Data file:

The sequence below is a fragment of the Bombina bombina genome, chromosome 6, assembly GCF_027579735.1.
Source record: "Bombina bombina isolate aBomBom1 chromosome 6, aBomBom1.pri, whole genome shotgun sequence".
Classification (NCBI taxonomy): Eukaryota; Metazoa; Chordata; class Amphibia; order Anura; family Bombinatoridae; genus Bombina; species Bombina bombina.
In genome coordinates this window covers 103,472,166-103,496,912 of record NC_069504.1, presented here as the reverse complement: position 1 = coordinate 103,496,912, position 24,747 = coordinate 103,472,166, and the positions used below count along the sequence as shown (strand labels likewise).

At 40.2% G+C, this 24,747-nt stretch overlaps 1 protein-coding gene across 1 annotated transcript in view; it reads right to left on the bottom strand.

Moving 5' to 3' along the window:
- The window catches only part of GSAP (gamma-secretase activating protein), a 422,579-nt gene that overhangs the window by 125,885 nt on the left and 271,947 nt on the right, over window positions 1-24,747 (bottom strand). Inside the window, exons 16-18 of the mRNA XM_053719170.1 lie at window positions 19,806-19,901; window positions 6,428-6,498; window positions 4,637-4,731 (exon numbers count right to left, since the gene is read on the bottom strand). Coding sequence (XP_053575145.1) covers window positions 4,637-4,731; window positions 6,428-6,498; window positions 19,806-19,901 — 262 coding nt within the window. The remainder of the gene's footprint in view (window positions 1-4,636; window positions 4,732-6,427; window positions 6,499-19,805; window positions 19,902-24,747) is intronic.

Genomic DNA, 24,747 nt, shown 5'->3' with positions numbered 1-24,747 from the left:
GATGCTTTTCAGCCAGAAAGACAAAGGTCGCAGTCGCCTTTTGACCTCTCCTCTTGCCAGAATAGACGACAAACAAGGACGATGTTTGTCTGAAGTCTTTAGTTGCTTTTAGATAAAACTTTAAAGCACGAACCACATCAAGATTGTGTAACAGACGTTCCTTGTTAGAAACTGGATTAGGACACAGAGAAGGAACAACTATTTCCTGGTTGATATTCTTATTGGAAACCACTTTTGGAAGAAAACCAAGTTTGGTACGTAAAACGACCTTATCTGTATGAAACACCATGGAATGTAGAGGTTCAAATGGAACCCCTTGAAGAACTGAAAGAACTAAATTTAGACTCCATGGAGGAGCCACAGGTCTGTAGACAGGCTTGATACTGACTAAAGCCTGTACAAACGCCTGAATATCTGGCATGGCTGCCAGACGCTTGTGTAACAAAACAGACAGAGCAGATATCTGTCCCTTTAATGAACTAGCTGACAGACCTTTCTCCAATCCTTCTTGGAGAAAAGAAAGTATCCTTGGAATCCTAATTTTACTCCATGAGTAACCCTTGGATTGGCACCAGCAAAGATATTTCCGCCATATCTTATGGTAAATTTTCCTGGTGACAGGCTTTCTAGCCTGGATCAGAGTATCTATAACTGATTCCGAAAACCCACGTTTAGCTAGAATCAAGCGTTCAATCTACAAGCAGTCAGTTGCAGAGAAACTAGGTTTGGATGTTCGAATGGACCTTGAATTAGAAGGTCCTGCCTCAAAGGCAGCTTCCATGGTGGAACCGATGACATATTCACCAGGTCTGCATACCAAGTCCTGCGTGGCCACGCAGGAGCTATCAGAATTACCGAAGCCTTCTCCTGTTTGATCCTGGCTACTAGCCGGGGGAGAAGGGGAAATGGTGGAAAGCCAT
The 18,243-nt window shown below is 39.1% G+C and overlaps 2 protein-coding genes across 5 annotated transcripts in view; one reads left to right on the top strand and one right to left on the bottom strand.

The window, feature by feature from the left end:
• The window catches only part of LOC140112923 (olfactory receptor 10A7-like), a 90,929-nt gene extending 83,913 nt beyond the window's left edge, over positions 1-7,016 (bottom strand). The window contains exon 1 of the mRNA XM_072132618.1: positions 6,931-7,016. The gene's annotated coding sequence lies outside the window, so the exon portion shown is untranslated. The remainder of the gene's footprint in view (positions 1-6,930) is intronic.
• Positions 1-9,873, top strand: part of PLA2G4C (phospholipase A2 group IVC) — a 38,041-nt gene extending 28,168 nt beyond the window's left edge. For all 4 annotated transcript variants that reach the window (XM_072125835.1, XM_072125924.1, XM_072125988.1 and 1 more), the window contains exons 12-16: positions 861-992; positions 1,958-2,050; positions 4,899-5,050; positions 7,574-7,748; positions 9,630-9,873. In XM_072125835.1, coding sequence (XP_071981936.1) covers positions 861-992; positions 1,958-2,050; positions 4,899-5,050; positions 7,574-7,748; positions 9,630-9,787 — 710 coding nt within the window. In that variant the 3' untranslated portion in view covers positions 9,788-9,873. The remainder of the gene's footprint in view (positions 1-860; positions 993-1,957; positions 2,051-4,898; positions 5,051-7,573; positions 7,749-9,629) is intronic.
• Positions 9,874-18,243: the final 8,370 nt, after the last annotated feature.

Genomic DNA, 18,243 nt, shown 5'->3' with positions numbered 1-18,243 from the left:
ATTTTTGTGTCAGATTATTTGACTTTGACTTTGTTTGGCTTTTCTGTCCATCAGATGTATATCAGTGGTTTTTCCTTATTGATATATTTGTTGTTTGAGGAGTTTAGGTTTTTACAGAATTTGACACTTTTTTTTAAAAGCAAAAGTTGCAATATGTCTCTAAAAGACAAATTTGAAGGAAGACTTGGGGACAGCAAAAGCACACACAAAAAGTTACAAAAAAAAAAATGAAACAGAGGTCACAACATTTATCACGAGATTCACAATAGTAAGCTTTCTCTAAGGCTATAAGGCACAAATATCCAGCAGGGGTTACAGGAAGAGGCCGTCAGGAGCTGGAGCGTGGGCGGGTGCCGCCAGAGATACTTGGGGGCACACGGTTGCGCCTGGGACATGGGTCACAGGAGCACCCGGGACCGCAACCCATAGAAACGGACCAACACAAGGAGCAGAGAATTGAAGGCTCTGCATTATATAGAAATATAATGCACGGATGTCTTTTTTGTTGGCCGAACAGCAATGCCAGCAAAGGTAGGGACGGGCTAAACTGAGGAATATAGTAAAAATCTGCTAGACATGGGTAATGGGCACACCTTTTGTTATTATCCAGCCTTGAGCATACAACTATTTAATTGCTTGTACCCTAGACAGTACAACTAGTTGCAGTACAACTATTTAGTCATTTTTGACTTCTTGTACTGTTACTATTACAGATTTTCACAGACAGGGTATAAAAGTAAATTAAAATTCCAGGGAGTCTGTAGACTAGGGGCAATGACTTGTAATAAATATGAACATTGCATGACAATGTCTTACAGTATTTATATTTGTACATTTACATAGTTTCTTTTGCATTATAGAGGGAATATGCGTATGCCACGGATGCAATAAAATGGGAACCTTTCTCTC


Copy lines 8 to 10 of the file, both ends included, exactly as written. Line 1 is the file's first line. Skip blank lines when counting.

Genomic DNA, 24,747 nt, shown 5'->3' with positions numbered 1-24,747 from the left:
GATGCTTTTCAGCCAGAAAGACAAAGGTCGCAGTCGCCTTTTGACCTCTCCTCTTGCCAGAATAGACGACAAACAAGGACGATGTTTGTCTGAAGTCTTTAGTTGCTTTTAGATAAAACTTTAAAGCACGAACCACATCAAGATTGTGTAACAGACGTTCCTTGTTAGAAACTGGATTAGGACACAGAGAAGGAACAACTATTTCCTGGTTGATATTCTTATTGGAAACCACTTTTGGAAGAAAACCAAGTTTGGTACGTAAAACGACCTTATCTGTATGAAACACCATGGAATGTAGAGGTTCAAATGGAACCCCTTGAAGAACTGAAAGAACTAAATTTAGACTCCATGGAGGAGCCACAGGTCTGTAGACAGGCTTGATACTGACTAAAGCCTGTACAAACGCCTGAATATCTGGCATGGCTGCCAGACGCTTGTGTAACAAAACAGACAGAGCAGATATCTGTCCCTTTAATGAACTAGCTGACAGACCTTTCTCCAATCCTTCTTGGAGAAAAGAAAGTATCCTTGGAATCCTAATTTTACTCCATGAGTAACCCTTGGATTGGCACCAGCAAAGATATTTCCGCCATATCTTATGGTAAATTTTCCTGGTGACAGGCTTTCTAGCCTGGATCAGAGTATCTATAACTGATTCCGAAAACCCACGTTTAGCTAGAATCAAGCGTTCAATCTACAAGCAGTCAGTTGCAGAGAAACTAGGTTTGGATGTTCGAATGGACCTTGAATTAGAAGGTCCTGCCTCAAAGGCAGCTTCCATGGTGGAACCGATGACATATTCACCAGGTCTGCATACCAAGTCCTGCGTGGCCACGCAGGAGCTATCAGAATTACCGAAGCCTTCTCCTGTTTGATCCTGGCTACTAGCCGGGGGAGAAGGGGAAATGGTGGAAAGCCAT
The 18,243-nt window shown below is 39.1% G+C and overlaps 2 protein-coding genes across 5 annotated transcripts in view; one reads left to right on the top strand and one right to left on the bottom strand.